- On Tuesday, Australian Competition and Consumer Commission released a report flagging concerns on Google's dominance in the market.
- Earlier, France too has fined the company for abusing its dominant status in the digital advertising space.
As per the Australian Competition and Consumer Commission's report in Digital Advertising Services, Google was involved in over 90% of ad impressions. The company's dominance was around US$3 billion.
What are the concerns pointed out by ACCC?
According to the Commission's chairman Rod Sims, the following were the adverse impacts that would prove detrimental in the long run-
- increase in the price of goods for final consumers
- reduced competition due to other businesses in the fields were getting finished
- almost a monopoly status could be the result of these
How did the dominant status take shape for Google?
Who dominates among the sharks and small fishes! Google's size sure had a role to play. The company is also known for paying handsomely to device manufacturers, wireless carriers and browser developers to make Google the default search engine. In addition, it also bought several significant players of the ad tech world. They also use different parts of their own business such that the other parts benefit. For instance, to advertise on YouTube, the way is through Google. It has managed to eliminate competition by being in the role of ad buyer, and the seller, and finally, in one transaction operate the ad exchange.
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Is this instance the first of this kind?
Several research papers have pointed out an anticompetitive conduct that proves harmful for competition in the industry and the consumers.
Last year too, a lawsuit had been filed against Google by the US Department of Justice. The charge was that the company was maintaining an unlawful monopoly in general search services and search advertising. These activities were all marked as being against the US antitrust laws.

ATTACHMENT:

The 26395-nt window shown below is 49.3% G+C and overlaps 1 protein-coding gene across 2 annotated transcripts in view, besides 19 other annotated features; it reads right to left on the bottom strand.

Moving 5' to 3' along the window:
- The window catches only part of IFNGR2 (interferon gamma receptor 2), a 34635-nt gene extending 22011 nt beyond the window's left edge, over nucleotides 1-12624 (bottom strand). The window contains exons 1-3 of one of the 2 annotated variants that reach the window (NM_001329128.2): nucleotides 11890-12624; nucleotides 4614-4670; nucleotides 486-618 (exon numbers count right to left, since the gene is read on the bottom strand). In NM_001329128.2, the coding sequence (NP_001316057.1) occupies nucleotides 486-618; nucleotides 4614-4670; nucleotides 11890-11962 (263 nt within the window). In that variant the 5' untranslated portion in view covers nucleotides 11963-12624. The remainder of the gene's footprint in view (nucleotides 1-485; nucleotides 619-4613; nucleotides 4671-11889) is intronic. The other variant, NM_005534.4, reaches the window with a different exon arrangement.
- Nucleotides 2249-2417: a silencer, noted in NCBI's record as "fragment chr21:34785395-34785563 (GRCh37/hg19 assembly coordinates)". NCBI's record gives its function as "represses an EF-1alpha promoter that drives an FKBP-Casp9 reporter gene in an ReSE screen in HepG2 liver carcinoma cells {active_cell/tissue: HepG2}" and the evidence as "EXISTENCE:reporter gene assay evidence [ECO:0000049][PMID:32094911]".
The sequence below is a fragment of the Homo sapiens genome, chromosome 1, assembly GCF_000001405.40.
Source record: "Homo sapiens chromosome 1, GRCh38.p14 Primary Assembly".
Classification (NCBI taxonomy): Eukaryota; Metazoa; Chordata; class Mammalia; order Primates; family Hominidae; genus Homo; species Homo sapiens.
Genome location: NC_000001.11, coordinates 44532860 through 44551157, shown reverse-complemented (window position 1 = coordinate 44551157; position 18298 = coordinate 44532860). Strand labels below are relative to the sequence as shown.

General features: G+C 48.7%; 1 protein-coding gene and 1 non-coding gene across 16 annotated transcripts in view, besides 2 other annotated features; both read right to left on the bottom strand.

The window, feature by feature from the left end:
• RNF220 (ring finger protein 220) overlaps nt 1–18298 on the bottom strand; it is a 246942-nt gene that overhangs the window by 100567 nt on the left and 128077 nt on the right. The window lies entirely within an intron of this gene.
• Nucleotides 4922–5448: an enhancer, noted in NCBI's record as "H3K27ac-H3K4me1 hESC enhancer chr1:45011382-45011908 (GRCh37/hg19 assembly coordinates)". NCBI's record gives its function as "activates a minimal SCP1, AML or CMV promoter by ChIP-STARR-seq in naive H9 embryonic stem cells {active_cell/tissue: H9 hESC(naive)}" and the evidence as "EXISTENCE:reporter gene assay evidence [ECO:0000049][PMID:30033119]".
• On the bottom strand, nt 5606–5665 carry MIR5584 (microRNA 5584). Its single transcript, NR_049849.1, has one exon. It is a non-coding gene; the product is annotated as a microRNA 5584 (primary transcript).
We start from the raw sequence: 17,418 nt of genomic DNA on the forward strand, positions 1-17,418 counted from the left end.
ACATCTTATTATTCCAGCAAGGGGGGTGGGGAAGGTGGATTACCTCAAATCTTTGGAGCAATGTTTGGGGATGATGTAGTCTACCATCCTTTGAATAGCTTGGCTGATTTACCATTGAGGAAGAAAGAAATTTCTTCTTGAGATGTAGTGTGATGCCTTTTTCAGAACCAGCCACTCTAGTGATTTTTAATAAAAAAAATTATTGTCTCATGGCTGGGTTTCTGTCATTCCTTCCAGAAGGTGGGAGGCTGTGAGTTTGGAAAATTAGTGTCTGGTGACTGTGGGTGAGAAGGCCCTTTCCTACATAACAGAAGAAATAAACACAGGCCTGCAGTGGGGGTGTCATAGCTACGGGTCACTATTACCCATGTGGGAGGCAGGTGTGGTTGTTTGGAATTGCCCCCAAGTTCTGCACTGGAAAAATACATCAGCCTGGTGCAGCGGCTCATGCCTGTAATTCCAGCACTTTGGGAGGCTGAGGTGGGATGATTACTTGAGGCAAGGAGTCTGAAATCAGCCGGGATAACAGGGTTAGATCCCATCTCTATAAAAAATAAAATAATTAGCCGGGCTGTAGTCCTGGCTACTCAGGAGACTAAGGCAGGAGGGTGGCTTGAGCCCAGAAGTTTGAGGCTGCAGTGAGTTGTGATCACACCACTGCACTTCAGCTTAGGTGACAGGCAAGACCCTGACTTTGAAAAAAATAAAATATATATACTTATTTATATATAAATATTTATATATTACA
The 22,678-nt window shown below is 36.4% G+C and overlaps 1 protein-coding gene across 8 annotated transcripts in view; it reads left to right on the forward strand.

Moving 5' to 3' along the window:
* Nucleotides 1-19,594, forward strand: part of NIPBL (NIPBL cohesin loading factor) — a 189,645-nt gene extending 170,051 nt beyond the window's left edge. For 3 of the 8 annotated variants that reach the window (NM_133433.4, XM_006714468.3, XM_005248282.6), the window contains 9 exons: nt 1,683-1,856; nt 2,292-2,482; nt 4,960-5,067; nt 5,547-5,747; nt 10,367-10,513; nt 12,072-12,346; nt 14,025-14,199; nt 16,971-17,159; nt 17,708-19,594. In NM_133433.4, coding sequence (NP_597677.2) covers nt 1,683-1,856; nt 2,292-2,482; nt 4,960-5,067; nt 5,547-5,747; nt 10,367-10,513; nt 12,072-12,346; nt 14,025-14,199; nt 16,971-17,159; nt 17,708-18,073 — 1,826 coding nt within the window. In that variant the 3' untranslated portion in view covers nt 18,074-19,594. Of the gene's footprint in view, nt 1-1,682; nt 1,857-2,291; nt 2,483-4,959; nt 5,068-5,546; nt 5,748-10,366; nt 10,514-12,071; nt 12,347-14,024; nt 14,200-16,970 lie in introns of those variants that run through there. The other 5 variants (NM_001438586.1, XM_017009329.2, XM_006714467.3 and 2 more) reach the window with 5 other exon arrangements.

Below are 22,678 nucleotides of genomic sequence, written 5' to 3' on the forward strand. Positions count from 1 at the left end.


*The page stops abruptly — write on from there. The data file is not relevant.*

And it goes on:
The antitrust watchdog for France, too, had recently imposed a heavy fine against the company for abusing its digital advertising dominance.
Back in 2018, Brussels too had slapped a penalty for the illegal restrictions set by the company that operates with its Android system.
ACCC Chairman has gone on record to say that new rules would be put in place for inline advertising as the watchdog plans to propose in a larger digital platform reform report that can be expected by this time next year. The larger idea is to bring about changes to app stores and online searches.
In 2020, the Digital Markets Act was brought by the European Commission, laying down stringent rules to ensure free competition, open market and more choice for consumers. This Act was mainly targeted towards the gatekeeper category or the large online platforms of which Google is very much apart.
The US, too, is using legislative powers to deal with anticompetitive practises that threaten to break the giants.
For years this allegation has been there against Google, but it is only now that the movement is picking up momentum. Will it change the way the internet works? Will Google's synonymous status with the internet change? Let's wait and watch the events unfold or meanwhile Google it, maybe?